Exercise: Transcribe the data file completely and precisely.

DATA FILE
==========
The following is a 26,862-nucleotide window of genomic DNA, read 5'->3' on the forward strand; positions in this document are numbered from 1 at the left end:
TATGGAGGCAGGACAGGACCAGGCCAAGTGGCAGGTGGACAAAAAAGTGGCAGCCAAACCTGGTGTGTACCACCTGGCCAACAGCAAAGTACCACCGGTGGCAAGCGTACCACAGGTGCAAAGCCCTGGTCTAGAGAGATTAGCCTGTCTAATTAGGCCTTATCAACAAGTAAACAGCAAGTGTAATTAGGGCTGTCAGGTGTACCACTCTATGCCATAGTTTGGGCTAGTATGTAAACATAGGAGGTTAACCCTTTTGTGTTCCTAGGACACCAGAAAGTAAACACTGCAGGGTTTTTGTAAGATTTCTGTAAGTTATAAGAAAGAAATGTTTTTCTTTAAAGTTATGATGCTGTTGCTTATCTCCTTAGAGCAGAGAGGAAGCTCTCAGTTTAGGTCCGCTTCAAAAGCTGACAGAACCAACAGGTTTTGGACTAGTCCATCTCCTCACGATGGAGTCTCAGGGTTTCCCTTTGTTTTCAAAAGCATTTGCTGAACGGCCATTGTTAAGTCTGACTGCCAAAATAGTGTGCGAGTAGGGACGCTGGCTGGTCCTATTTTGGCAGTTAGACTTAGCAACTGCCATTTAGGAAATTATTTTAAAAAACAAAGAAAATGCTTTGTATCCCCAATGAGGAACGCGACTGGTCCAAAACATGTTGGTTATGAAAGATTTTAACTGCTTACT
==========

The following is a 26,862-nucleotide window of genomic DNA, read 5'->3' on the forward strand; positions in this document are numbered from 1 at the left end:
TATGGAGGCAGGACAGGACCAGGCCAAGTGGCAGGTGGACAAAAAAGTGGCAGCCAAACCTGGTGTGTACCACCTGGCCAACAGCAAAGTACCACCGGTGGCAAGCGTACCACAGGTGCAAAGCCCTGGTCTAGAGAGATTAGCCTGTCTAATTAGGCCTTATCAACAAGTAAACAGCAAGTGTAATTAGGGCTGTCAGGTGTACCACTCTATGCCATAGTTTGGGCTAGTATGTAAACATAGGAGGTTAACCCTTTTGTGTTCCTAGGACACCAGAAAGTAAACACTGCAGGGTTTTTGTAAGATTTCTGTAAGTTATAAGAAAGAAATGTTTTTCTTTAAAGTTATGATGCTGTTGCTTATCTCCTTAGAGCAGAGAGGAAGCTCTCAGTTTAGGTCCGCTTCAAAAGCTGACAGAACCAACAGGTTTTGGACTAGTCCATCTCCTCACGATGGAGTCTCAGGGTTTCCCTTTGTTTTCAAAAGCATTTGCTGAACGGCCATTGTTAAGTCTGACTGCCAAAATAGTGTGCGAGTAGGGACGCTGGCTGGTCCTATTTTGGCAGTTAGACTTAGCAACTGCCATTTAGGAAATTATTTTAAAAAACAAAGAAAATGCTTTGTATCCCCAATGAGGAACGCGACTGGTCCAAAACATGTTGGTTATGAAAGATTTTAACTGCTTACT